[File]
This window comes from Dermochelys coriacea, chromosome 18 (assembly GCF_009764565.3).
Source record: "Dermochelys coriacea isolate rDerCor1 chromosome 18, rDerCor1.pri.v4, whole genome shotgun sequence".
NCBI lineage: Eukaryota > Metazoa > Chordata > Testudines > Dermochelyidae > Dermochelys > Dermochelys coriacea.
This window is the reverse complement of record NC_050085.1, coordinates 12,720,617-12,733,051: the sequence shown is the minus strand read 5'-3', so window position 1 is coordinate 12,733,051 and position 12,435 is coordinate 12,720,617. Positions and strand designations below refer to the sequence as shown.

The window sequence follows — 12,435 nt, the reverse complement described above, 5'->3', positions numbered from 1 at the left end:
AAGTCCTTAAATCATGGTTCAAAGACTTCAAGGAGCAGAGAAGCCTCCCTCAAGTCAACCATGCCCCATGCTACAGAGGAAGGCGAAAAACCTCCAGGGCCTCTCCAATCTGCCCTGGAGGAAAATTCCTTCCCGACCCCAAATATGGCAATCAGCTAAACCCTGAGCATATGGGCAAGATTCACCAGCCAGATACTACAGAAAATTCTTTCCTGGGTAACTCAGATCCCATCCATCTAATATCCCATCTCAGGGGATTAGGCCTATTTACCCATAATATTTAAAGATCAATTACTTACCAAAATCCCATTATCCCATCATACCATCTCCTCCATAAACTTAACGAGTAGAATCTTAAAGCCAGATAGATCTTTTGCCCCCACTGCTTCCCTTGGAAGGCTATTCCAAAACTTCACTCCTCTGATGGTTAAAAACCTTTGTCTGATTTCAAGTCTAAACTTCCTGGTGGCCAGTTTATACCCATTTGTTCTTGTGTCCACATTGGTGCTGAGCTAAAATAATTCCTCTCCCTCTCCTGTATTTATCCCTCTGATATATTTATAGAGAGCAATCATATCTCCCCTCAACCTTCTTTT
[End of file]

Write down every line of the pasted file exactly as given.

This window comes from Dermochelys coriacea, chromosome 18 (assembly GCF_009764565.3).
Source record: "Dermochelys coriacea isolate rDerCor1 chromosome 18, rDerCor1.pri.v4, whole genome shotgun sequence".
NCBI lineage: Eukaryota > Metazoa > Chordata > Testudines > Dermochelyidae > Dermochelys > Dermochelys coriacea.
This window is the reverse complement of record NC_050085.1, coordinates 12,720,617-12,733,051: the sequence shown is the minus strand read 5'-3', so window position 1 is coordinate 12,733,051 and position 12,435 is coordinate 12,720,617. Positions and strand designations below refer to the sequence as shown.

The window sequence follows — 12,435 nt, the reverse complement described above, 5'->3', positions numbered from 1 at the left end:
AAGTCCTTAAATCATGGTTCAAAGACTTCAAGGAGCAGAGAAGCCTCCCTCAAGTCAACCATGCCCCATGCTACAGAGGAAGGCGAAAAACCTCCAGGGCCTCTCCAATCTGCCCTGGAGGAAAATTCCTTCCCGACCCCAAATATGGCAATCAGCTAAACCCTGAGCATATGGGCAAGATTCACCAGCCAGATACTACAGAAAATTCTTTCCTGGGTAACTCAGATCCCATCCATCTAATATCCCATCTCAGGGGATTAGGCCTATTTACCCATAATATTTAAAGATCAATTACTTACCAAAATCCCATTATCCCATCATACCATCTCCTCCATAAACTTAACGAGTAGAATCTTAAAGCCAGATAGATCTTTTGCCCCCACTGCTTCCCTTGGAAGGCTATTCCAAAACTTCACTCCTCTGATGGTTAAAAACCTTTGTCTGATTTCAAGTCTAAACTTCCTGGTGGCCAGTTTATACCCATTTGTTCTTGTGTCCACATTGGTGCTGAGCTAAAATAATTCCTCTCCCTCTCCTGTATTTATCCCTCTGATATATTTATAGAGAGCAATCATATCTCCCCTCAACCTTCTTTT